When Alex Rincon runs across College Avenue to do his banking at the Wells Fargo branch in the Elmwood section of town, he tries to make it in the late afternoon. It’s not that the lines are shorter or the service is friendlier that time of day. “I just try to pick a time when it seems like they won’t get robbed,” said Rincon, a manager at Your Basic Bird pet shop.
Rincon explains that most holdups at the bank, like the recent heist Friday, seem to happen in the morning or early afternoon.
Janet Dunlap, manager of The Trading Post, a jewelry and pottery store just a few doors down from Wells Fargo, at 2959 College Ave., has a different piece of advice. She says customers who find themselves in the bank during a robbery should skeedaddle before the police arrive.
“If you’re in the bank when it gets robbed, get out before they lock you in half the day [to take witness reports],” she said.
Robberies at the local bank, which gets hit two to three times per year, according to police, seem to have little effect on the business owners, employees and residents of the tree-lined Elmwood district, with its cafes and book stores.
“Now, it’s just like earthquakes—I just go, ‘Oh, another one,’” said Tim Bonfield, who has worked at Bolfing’s Elmwood Hardware for seven years.
Berkeley Police Department spokesperson Officer Mary Kusmiss said the College Avenue Wells Fargo is not the only local bank susceptible to holdups. Robbers frequently hit Berkeley’s downtown banks, she said, because thick pedestrian crowds and the Downtown Berkeley BART station can make for an easy escape.
There is no train station near the Elmwood Wells Fargo, and the foot traffic isn’t as heavy. But Kusmiss said the bank may be attractive to robbers because it sits on the corner of Ashby Avenue, a major east-west thoroughfare.
Chris McGoey, a Los Angeles-based security consultant who grew up in the Bay Area, disagreed. He said Ashby Avenue, with its traffic and distance from the closest freeway is probably not a significant draw.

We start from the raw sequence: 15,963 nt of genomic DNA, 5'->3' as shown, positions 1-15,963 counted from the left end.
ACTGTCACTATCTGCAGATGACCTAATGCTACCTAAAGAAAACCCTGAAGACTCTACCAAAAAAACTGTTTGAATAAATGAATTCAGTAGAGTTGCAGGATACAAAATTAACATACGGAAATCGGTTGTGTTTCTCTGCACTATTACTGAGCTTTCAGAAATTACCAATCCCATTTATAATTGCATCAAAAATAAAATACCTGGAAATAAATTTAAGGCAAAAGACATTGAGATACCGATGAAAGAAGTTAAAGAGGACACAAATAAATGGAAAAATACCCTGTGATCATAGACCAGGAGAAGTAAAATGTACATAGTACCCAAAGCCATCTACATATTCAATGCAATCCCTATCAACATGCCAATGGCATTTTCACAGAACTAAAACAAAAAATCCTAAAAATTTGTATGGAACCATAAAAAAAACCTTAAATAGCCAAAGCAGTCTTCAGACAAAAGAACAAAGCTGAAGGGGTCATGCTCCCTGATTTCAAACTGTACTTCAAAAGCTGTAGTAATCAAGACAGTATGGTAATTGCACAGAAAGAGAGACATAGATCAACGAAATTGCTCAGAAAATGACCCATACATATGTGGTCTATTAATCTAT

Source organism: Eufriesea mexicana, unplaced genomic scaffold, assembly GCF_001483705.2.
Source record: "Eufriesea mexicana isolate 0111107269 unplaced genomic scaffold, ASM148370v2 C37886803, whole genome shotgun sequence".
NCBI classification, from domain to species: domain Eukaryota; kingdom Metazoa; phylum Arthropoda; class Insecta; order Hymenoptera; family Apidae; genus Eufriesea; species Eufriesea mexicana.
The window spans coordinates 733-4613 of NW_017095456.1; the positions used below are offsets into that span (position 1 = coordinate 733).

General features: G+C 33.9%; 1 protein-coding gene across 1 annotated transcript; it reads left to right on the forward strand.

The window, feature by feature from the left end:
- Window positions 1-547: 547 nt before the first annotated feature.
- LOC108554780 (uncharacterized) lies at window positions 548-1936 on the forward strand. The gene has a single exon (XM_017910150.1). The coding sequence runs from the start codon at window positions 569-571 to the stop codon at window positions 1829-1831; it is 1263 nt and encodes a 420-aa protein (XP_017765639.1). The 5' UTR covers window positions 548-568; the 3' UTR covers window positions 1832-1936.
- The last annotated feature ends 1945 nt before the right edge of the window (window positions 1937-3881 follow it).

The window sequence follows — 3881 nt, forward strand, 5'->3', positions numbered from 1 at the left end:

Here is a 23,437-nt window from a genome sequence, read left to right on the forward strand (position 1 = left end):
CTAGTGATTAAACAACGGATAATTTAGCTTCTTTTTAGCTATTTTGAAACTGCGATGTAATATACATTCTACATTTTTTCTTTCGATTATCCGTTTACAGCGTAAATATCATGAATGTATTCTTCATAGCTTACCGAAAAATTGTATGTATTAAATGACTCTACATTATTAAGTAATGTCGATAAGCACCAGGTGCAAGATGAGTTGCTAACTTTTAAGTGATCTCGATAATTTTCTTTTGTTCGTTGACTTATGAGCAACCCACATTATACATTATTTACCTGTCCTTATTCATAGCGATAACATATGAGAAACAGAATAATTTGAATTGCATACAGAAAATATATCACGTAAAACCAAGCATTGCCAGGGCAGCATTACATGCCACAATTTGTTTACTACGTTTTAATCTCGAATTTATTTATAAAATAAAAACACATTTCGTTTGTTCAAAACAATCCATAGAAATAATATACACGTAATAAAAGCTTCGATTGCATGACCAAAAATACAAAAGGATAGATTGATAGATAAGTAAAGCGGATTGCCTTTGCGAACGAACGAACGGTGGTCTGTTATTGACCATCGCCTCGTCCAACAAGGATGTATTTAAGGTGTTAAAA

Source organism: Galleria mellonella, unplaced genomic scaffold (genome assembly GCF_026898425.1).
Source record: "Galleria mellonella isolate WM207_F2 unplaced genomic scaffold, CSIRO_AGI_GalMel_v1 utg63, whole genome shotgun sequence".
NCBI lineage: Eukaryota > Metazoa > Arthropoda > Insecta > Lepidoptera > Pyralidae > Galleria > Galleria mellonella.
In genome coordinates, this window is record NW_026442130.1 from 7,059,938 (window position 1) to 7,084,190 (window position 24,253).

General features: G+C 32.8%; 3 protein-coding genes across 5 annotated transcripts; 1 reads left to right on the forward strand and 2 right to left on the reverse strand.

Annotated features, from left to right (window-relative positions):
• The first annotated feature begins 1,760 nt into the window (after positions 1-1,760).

He said robbers likely take a host of other considerations into account—from the security at the bank, to the number of one-way streets in the area, to their own familiarity with the district.
“They usually know the neighborhood,” he said. “They want to feel comfortable. They know someone who lives there. They know the back streets ... It’s all about escape.”
Whatever the reasons, the locals say they are accustomed to the robberies, and are not terribly concerned for their own safety.
Adam Broner, who lives nearby and banks at the Elmwood Wells Fargo, said he was more worried about the tellers who have to deal with the stick-ups.
“It’s a shame,” he said. “They’re all so nice.”
Tony Nero, who lives around the corner on Benvenue Avenue, said he was more concerned about the periodic street muggings in the neighborhood.
“It makes me more nervous when people with guns go after individuals,” he said.
But not everyone was so nonplused. Meghan Tiernan, a landscape architect who works nearby and walks to Elmwood to get lunch and do her banking at Wells Fargo, said the bank robbery, combined with the occasional leaflet warning of local muggings, would make her “think twice” and “look around” when she was in the area.
The Friday morning holdup took a bloodier turn than most. After receiving a report of an armed robbery at 10:06 a.m., Oakland and Berkeley police traced the suspect to the 2200 block of Haste Street, 15 blocks away, and, after a confrontation, three officers fatally shot alleged robber Glennel Givens, 27, of Oakland. Givens was pronounced dead at Oakland’s Highland Hospital at 11:37 a.m.
But just a couple of hours after the robbery, blocks from the somber site of the fatal shooting, it was business as usual in the Elmwood. College Avenue was bustling. The restaurants and cafes were filled at the peak of the lunch hour. And the Wells Fargo itself bore few signs of the heist—just a pre-printed sign that read, in a pleasant looping font: “Attention customers! We are temporarily closed due to a robbery and will re-open as soon as possible ... We apologize for any inconvenience this may cause.”